2.Anyone who is convicted under this new Crimes Against Nature statute would then become a Registered Sex Offender. Even though no force, threat or intimidation was involved.

Not only would they become an RSO but they’d be classified as Violent (not Non-Violent) which would mean they would be “lifers” in Virginia with no opportunity to ever petition the courts to be removed.

As an RSO:
•If they are still in high school they could be expelled, before receiving their degree
•They would be prohibited from attending school functions and events with friends
•They would most likely be denied acceptance to any Virginia College or University
•They would find securing any work extremely difficult as no employer wants to have their company name listed on the Virginia Registry
•They would find leasing an apartment or home extremely challenging as no landlord wants the other neighbors complaining about leasing to an RSO
•They’d be prohibited from loitering near schools and daycares, plus parks that share a border with a school whether they intended to or not
•They would be required to register every 90 days, for the rest of their life
•Anytime their residence, employment, vehicle, phone number or email address changed they would be required to notify the authorities within the allotted timeframe or face a new felony charge

Plus their ability to worship at a church, temple or synagogue that has a daycare operating on the premises could be a serous issue as no Virginia lawmaker has answered this question I’ve posed for 6 years.

And these are just the legal ramifications because the Commonwealth made them an RSO even though they are no threat to children or society.

Who would want to date them? Marry them? Have kids with them? No one!

Who wants them in their book club, on their soft-ball team, in their bible study group? No one!

All because they had consensual oral sex, instead of consensual genital sex with their significant other!

I don’t care if you are a Democrat or a Republican.

I don’t care if you’re heterosexual or homosexual.

I don’t care if you are single or married.

I don’t care if you’re 16 years old or 96 years old.

I don’t care if you prefer missionary position or something else.

If the sex is consensual and age appropriate (especially in a state that allows two 15 year olds to legally have genital sex) then no one should face a felony and the lifetime stigma and burden of being a Violent Sex Offender.

I beg each and every one of you to immediately Email or call your Virginia Delegate and Senator.

Ask them to vote “NO” on SB14.

Tell the Virginia Legislators that if Virginia needs another law to prosecute people who sexually, orally or anally abuse children then write a law that specifically bans those abuses of children instead of arbitrarily sweeping up consenting minors, consenting teenagers/young adults and all homosexuals in an attempt to condemn those who aren’t “missionary position” purest.

SugarMags writes:

This bill is on Jezebel today. Way to go, Virginia.

Waldo Jaquith writes:

Just a few days ago I did an interview with a newspaper about this year's legislative session, in which I said that we still haven't seen the annual bill that's going to make Virginia a national laughingstock, and that I was optimistic that no such bill would be filed.

So, I definitely got that one wrong.

ACLU-VA writes:

Mary Devoy is right. Please be sure that your Senator knows that you oppose this bill.

One thing not made clear in the comments is that the main reason why this bill is being introduced is to restore the ability of prosecutors to prosecute a person (regardless of age) who asks a 15, 16 or 17 year old to have oral sex for the felony of criminal solicitation. If it is a felony for a 15, 16 or 17 year old to engage in oral or anal sex voluntarily, as it would be if SB 14 were passed as introduced, then it is an independent felony for anyone to ask them to do so, whether such sex ever takes place at all. If the asker is 18 or over, asking for oral sex would be a class 5 felony. If the asker is under 18, the crime is a class 6 felony.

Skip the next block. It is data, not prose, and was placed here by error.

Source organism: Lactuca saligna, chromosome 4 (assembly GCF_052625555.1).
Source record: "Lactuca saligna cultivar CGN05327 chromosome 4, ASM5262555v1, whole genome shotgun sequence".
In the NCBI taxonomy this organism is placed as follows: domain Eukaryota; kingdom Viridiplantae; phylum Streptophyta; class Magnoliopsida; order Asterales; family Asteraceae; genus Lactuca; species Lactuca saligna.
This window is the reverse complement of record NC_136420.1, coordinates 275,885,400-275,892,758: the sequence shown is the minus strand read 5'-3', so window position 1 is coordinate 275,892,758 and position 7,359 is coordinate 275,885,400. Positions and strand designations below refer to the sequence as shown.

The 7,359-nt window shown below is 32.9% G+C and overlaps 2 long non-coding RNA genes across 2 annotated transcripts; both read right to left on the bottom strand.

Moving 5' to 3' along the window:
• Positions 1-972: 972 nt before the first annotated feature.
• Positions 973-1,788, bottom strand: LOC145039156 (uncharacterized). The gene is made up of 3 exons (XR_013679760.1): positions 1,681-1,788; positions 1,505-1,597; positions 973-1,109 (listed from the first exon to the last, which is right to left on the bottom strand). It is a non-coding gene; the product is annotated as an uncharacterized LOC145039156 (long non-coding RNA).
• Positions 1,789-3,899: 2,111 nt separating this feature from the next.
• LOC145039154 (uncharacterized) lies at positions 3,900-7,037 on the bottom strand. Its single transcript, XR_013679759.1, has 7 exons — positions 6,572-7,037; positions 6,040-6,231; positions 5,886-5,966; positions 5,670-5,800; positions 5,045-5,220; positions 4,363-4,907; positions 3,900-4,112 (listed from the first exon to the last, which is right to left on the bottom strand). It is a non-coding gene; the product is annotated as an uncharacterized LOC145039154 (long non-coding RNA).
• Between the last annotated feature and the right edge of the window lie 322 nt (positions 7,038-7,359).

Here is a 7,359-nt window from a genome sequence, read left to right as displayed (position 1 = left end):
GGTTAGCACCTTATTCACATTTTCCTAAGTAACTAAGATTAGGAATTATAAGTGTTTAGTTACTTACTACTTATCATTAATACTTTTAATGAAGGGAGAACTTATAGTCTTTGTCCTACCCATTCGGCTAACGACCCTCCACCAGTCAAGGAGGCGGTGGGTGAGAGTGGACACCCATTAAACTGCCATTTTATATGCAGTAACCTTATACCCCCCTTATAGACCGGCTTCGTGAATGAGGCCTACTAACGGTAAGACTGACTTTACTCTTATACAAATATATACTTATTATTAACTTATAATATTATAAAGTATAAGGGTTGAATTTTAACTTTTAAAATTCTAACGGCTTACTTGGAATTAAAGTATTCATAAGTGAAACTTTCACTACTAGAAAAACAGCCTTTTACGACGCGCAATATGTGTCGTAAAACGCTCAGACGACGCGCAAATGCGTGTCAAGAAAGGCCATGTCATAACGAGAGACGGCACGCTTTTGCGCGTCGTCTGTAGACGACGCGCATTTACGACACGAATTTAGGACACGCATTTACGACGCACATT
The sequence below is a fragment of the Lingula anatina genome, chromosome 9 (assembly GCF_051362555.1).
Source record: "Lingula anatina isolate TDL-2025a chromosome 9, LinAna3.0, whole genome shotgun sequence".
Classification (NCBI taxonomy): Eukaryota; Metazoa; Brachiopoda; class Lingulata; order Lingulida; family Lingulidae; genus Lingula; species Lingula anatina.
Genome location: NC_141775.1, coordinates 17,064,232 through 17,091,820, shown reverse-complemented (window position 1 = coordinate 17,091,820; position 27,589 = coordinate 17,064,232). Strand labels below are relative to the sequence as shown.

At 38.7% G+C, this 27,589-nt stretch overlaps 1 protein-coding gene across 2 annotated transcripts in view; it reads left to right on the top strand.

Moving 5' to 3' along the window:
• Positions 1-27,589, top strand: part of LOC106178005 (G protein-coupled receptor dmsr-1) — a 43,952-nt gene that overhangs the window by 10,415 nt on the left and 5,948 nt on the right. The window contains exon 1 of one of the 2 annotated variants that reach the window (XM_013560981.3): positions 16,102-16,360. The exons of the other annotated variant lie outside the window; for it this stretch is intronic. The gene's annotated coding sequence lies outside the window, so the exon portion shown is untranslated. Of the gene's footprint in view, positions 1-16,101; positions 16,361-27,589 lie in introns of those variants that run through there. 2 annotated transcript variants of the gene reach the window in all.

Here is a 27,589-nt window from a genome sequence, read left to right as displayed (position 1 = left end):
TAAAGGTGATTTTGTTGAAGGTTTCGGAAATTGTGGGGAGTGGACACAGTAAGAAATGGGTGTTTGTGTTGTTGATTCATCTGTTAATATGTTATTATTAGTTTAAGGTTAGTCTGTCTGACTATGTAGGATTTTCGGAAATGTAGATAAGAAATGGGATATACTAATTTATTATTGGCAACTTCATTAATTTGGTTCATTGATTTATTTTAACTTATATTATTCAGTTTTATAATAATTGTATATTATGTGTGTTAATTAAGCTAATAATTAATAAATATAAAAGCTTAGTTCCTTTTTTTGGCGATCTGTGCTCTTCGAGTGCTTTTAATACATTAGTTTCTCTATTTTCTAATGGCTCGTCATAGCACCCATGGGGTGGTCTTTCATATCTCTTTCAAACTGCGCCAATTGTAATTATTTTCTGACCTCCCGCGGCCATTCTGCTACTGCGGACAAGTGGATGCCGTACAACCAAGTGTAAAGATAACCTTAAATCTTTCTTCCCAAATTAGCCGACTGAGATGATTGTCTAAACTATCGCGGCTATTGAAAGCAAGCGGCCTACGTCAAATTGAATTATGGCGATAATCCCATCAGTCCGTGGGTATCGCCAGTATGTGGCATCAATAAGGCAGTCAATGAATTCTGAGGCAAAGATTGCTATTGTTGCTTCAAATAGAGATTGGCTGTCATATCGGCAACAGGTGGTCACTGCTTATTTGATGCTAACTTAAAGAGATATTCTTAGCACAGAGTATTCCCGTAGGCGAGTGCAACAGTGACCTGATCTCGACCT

It is not a crime (much less a felony) for a 15, 16 or 17 year old (or any minor for that matter) to voluntarily have intercourse with anyone, so there would be no ability to prosecute for criminal solicitation any person 18 or over who asks for intercourse rather than oral or anal sex. It is a misdemeanor for a person 18 or older to have voluntary sex with a 15, 16 of 17 year old person, but it is not a crime for the minor to participate (as it would be if they voluntarily participated in oral or anal sex under SB 14 as introduced.

Here's a link to a description of what are colloquially known as our "statutory rape" or minor's consent laws.

Tell the legislature that the law should not treat oral and anal sex differently from intercourse and that no minor should be a felon for voluntarily engaging in oral or anal sex. Nor should it be a felony for one someone 18 to ask someone 17 for oral or anal sex, particularly if it is not a crime, much less a felony, to ask for intercourse.

Tom Garrett writes:

Maybe you guys misunderstood the bill. Just saying that based on the fact that it passed the committee 15-0 on a bipartisan vote, and passed the Senate 40-0. If you get your news from the HuffPo, there is a chance that you aren't getting news at all.

Mary Devoy writes:



The original bill (December 24) was a complete mess with so many unintended consequences it was shocking.

All the comments left here during the month of January were spot on as were the numerous media articles on the bill.

A January 15th amendment to the bill fixed it so that it COULD pass through committee and the chamber.

Instead of calling Virginias misinformed and ignorant if the read HuffPost in a February 26 comment when they are in fact paying attention to what is going on during session how about admitting the original bill had serious issues, maybe thanking them for participating in the process to get the bill to an acceptable point so that it didn't just die in committee but did pass through the first chamber.

Citizens who participate in the Legislative process, who read the content of the bills and who consider how the proposal would be applied in real life are citizens who should be embraced by elected officials not belittled.

Mary Devoy writes:

Virginia Legislature Unanimously Repeals Unconstitutional Oral Sex Ban
By Josh Isreal March 6, 2014

“In response, Sen. Thomas A. Garrett (R) filed a bill in December that would have eliminated the ban on adult consensual sodomy, but would have made oral sex between 17-year-olds a felony, even if they were legally married. After ThinkProgress reported on this possibly unintended consequence, Garrett and the Senate Courts of Justice Committee agreed on a substitute version that generally treats all sex equally.”